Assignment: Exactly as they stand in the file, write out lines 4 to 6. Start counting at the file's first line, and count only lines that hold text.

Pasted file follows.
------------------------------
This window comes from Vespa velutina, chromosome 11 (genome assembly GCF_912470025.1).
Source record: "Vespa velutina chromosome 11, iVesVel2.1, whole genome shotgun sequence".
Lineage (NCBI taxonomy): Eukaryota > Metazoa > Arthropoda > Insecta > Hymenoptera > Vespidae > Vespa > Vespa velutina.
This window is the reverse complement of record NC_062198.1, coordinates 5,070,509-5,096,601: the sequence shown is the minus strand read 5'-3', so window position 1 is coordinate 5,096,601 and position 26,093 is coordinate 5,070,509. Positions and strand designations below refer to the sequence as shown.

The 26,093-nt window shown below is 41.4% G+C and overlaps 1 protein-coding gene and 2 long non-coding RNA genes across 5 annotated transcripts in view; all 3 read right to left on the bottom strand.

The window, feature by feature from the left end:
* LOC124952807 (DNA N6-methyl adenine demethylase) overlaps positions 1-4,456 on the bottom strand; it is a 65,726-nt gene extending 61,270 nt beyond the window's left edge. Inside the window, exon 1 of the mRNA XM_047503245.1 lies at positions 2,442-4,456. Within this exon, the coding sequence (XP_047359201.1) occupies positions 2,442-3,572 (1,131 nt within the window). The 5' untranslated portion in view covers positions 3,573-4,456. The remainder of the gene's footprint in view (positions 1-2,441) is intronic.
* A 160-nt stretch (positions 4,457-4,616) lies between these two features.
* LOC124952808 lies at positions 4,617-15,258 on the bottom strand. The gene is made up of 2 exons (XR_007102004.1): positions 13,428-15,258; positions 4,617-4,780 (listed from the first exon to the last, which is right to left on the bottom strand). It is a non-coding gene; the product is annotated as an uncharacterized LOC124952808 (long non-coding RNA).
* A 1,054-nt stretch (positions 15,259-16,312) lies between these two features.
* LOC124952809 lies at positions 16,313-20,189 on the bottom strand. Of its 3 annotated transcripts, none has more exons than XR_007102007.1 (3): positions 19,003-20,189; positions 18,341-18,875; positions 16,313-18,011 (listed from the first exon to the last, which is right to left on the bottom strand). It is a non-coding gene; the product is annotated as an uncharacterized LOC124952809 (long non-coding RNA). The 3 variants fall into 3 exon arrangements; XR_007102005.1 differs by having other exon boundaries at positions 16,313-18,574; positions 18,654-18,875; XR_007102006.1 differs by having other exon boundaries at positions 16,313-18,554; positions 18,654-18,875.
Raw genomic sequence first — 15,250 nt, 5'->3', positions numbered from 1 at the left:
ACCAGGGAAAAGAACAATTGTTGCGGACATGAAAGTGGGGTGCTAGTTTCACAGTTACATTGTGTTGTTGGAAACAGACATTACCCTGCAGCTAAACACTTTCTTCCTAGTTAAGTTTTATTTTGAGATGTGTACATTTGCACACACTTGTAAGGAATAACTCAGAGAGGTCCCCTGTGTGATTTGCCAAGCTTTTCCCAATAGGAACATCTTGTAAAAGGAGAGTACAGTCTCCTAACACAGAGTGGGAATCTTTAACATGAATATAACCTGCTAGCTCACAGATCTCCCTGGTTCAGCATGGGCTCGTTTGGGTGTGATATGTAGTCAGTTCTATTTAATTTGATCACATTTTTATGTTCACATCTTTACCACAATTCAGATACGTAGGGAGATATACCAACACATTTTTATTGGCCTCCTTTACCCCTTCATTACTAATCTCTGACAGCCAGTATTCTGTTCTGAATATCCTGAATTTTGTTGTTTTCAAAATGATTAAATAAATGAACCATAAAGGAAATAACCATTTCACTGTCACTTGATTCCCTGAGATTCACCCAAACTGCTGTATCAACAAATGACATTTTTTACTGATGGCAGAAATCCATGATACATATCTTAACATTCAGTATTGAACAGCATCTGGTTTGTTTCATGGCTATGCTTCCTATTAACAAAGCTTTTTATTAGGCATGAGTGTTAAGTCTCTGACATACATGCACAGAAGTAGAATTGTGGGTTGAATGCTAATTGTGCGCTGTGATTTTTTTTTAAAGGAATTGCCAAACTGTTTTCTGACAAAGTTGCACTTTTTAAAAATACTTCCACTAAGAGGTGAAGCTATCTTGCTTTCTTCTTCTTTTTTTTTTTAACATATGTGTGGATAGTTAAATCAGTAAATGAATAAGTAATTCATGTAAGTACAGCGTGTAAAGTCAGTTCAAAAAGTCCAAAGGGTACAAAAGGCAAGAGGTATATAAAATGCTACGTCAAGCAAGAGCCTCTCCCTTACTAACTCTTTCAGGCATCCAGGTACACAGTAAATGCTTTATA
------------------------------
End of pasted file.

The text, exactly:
This window is the reverse complement of record NC_062198.1, coordinates 5,070,509-5,096,601: the sequence shown is the minus strand read 5'-3', so window position 1 is coordinate 5,096,601 and position 26,093 is coordinate 5,070,509. Positions and strand designations below refer to the sequence as shown.

The 26,093-nt window shown below is 41.4% G+C and overlaps 1 protein-coding gene and 2 long non-coding RNA genes across 5 annotated transcripts in view; all 3 read right to left on the bottom strand.

The window, feature by feature from the left end: